哪里些癫痫患者可以安全地驾驶?


  研究人员正在进一步确定,应该允许哪里些癫痫患者开车。一篇新分析认为,诸如癫痫发作持续时间和意识受损等因素,会影响后来的驾驶功能。
  
  第一作者、康乃狄克纽哈芬耶鲁医学院神经与神经科学暨神经外科教授、癫痫专家Hal Blumenfeld博士表示,我们的目标是,找出告知医师与患者是否可安全驾驶的相关线索。
  
  他表示,很多时候,可以安全驾驶的癫痫患者被与所有癫痫患者相提并论,而禁止他们坐上驾驶座。
  
  这些研究结果发表于美国癫痫协会(AES)2016年会。
  
  为了此次分析,癫痫患者进行了影片/脑波电流描记监测,借以分析从驾驶模拟器获得的发作期与间期的驾驶资料,这个模拟器有方向盘、加速踏板和煞车,连接到笔记型计算机。
  
  参与者被要求尽可能模拟驾驶,如果可能的话,继续驾驶到他们癫痫发作为止。该试验是在可以在必要时提供医疗协助的住院单位进行,参与者驾驶时间为1-10小时,大部份是平均3-4小时。
  
  研究者考虑的变项包括:车速、方向盘操控、煞车踏板的应用,以及在发作期和事后期与在亚临床癫痫样放电期间发生的碰撞。
  
  发表于年会的海报中,研究者报告了16名患者的20次临床癫痫发作分析,其中7次发作导致碰撞。
  
  分析确定,癫痫发作时间越长,人发生事故的可能性越大。Blumenfeld博士表示,发生碰撞者的发作时间平均为80秒,而没有影响驾驶的发作时间平均为23秒,所以,平均来说,发生碰撞者的发作时间比较长。
  
  但是,这次分析并未提供发作的时间限制,Blumenfeld博士表示,迄今,分析显示持续时间更长的癫痫发作会更危险;但是我们还没有阈值数据,那将会有所帮助。
  
  他强调,这些是平均值,而其它因素如严重的运动损伤和意识丧失,都会影响安全。
  
  此次研究也显示,当患者在癫痫发作期间失去意识时,他们显然更有可能发生碰撞(P < .05)。Blumenfeld博士表示,这是基于常识的理由,但没有人真正测试过。
  
  他和研究伙伴计划进行更多研究,探讨可能影响安全的其它事情,例如,发作根源是脑的哪里个部分。我们可能可以汇整一些因素于某个模式中,提出一个实际的决策树,我们还没做到,但这是目标。
  
  有关癫痫驾驶的规则和法规,在世界各地显著不同。例如,在印度,发作一次癫痫即代表你终生不能驾驶。
  
  在美国,各州规定不一,要求3个月、6个月或2年没有发作,康乃狄克等其它州则是没有设定限制,而是将驾驶决定留给临床医生判断。
  
  Blumenfeld博士表示,所以,它显示我们真的不知道应该如何限制,我们基本上是从回溯性研究和问卷调查获得常识和一些信息。
  
  他认为,应该有关于癫痫和驾驶之统一的全球规定,因为在目前的氛围下,对医生、患者和一般公众来说都很混乱。
  
  当有事故发生时,每个人都互相责怪,因为在指导方针或共识并未达成一致。
  
  加州史丹佛大学癫痫综合中心主任、神经与神经学教授Robert Fisher博士希望,当论及驾驶时,癫痫患者能被公平对待;我们不希望癫痫患者撞车,但我们也不希望他们受到不公平的歧视。
  
  Fisher博士曾发表有关驾驶与癫痫的论文,并在涉及癫痫患者的车祸案件中担任辩方证人。
  
  他指出,在美国,癫痫妇女的车祸比率低于没有癫痫的男性-特别是18-25岁的驾驶者。这并不意味著癫痫不是一个危险因素,它只是意味著它真的应该个别考量。
  
  Fisher博士表示,虽然具有不受控制之癫痫发作的患者不应开车,那些癫痫发作已被控制达特定时间者之风险已低于我们可接受的条件。
  
  他指出,驾驶是癫痫门诊讨论最多的话题之一,也造成医病关系的显著压力。
  
  资料来源:http://www.24drs.com/
  
  Native link:Which Patients With Epilepsy Can Safely Drive?

Which Patients With Epilepsy Can Safely Drive?

By Pauline Anderson
Medscape Medical News

HOUSTON — Researchers are making headway in determining which patients with epilepsy should be allowed to drive.

A new analysis suggests that factors such as seizure duration and impaired consciousness influence later driving performance.

"Our goal is to figure out if there are clues" that will "inform doctors and patients" about whether it's safe to drive, said epilepsy specialist and lead study author, Hal Blumenfeld, MD, PhD, professor of neurology, neuroscience and neurosurgery, Yale School of Medicine, New Haven, Connecticut.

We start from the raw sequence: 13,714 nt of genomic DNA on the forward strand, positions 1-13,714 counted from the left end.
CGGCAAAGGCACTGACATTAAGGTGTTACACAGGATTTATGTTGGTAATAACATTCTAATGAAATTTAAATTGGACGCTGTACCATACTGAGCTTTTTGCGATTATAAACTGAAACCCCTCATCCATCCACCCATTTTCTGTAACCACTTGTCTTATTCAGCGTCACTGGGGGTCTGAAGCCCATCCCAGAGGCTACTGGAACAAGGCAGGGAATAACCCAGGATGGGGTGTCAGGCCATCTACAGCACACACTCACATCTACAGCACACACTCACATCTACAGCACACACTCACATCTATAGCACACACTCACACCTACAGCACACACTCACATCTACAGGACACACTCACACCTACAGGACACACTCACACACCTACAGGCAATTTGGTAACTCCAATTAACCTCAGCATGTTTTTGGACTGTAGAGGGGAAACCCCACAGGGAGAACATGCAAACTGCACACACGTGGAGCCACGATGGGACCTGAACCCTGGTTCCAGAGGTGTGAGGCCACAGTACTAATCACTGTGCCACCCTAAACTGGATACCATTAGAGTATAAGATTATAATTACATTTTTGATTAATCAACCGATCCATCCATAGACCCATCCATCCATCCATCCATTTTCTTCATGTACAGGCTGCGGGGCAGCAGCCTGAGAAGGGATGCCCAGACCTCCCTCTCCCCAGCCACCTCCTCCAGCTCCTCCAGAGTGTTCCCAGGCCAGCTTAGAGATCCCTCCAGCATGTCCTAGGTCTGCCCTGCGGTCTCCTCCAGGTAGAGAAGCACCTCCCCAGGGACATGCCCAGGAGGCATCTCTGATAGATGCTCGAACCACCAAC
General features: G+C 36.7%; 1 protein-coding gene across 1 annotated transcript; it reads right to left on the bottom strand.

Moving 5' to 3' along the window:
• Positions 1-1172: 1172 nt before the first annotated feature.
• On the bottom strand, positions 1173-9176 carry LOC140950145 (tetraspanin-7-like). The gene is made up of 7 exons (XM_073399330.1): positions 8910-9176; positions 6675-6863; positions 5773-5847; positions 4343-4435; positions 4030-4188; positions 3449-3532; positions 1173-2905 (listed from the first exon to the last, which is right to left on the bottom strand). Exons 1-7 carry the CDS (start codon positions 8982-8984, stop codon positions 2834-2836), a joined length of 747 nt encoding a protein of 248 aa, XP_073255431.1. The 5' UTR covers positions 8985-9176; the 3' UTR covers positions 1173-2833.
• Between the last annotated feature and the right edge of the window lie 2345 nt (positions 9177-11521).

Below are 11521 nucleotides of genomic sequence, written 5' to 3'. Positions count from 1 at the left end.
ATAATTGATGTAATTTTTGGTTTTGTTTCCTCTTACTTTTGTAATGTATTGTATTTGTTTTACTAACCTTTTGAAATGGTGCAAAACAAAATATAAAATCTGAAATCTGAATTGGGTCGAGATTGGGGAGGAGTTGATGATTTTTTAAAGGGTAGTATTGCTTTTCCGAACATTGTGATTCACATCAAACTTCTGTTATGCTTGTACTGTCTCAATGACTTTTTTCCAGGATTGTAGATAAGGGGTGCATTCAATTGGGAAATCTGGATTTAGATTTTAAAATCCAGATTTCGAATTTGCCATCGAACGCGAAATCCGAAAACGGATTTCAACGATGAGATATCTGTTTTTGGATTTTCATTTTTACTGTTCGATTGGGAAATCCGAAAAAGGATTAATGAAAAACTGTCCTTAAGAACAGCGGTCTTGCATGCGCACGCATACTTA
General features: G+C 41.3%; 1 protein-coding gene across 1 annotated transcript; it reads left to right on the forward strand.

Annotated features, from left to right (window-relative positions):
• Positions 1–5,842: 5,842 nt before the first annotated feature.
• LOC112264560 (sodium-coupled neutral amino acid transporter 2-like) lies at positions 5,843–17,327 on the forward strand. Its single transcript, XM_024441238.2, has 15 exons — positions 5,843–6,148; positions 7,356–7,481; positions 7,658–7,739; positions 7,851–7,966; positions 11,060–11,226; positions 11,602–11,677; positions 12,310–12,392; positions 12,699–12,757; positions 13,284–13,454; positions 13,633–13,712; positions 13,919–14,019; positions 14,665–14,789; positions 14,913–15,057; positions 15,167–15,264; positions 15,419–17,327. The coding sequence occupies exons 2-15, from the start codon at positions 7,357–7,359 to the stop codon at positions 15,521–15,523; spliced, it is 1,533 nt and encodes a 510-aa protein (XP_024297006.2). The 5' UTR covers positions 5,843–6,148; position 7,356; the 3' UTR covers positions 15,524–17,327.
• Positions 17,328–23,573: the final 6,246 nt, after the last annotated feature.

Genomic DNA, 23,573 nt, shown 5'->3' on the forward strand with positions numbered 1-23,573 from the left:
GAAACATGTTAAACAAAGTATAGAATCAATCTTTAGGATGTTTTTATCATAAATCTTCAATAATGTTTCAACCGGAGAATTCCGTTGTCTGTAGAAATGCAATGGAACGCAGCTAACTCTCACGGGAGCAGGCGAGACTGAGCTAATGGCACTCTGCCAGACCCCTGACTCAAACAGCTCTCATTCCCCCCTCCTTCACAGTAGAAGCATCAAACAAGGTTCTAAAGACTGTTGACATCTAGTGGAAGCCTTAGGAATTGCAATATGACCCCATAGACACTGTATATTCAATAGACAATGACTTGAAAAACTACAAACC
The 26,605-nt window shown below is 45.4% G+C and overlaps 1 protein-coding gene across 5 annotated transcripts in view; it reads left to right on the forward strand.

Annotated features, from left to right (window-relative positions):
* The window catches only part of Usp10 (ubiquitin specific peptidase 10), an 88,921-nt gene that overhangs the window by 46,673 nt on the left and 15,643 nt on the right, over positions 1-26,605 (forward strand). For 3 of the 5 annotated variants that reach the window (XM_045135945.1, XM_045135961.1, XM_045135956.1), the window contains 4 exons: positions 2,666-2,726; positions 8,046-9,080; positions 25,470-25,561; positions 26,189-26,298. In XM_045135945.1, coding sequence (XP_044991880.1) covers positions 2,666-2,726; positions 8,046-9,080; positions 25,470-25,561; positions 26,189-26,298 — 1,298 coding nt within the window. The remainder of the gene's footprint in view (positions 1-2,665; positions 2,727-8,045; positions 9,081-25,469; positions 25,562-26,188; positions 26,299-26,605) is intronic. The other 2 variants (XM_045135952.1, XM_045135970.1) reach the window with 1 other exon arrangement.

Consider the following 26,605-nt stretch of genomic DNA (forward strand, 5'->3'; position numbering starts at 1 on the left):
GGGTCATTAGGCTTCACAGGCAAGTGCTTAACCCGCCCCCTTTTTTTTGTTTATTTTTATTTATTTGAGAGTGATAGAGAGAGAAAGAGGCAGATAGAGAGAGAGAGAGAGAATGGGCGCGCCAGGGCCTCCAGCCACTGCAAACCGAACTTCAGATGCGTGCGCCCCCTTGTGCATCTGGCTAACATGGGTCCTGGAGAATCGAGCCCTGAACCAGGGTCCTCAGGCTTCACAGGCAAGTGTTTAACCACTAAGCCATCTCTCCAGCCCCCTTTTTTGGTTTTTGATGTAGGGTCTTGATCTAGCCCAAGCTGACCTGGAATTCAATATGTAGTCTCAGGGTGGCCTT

All too often, he said, patients with epilepsy who can safely drive are "lumped together" with all patients with epilepsy and discouraged from getting behind the wheel.

The researchers' findings were presented here at the American Epilepsy Society (AES) 2016 Annual Meeting.

For this analysis, patients with epilepsy underwent video/electroencephalographic monitoring that analyzed ictal and interictal driving data captured prospectively from a driving simulator. The simulator had a steering wheel, gas pedal, and brake attached to a laptop computer.

Participants were asked to drive as long as they could and, if possible, to continue to drive if they had a seizure. The test was conducted in an inpatient unit with medical care available if needed. Patients drove from 1 to 10 hours, most for an average of 3 to 4 hours.

The variables researchers considered included car velocity, steering wheel movement, application of the brake pedal, and crash occurrence during the ictal and postictal periods, as well as during subclinical epileptiform discharges.

In a poster presented at the meeting, investigators reported an analysis of a total of 20 clinical seizures in 16 patients. Seven of these seizures resulted in crashes.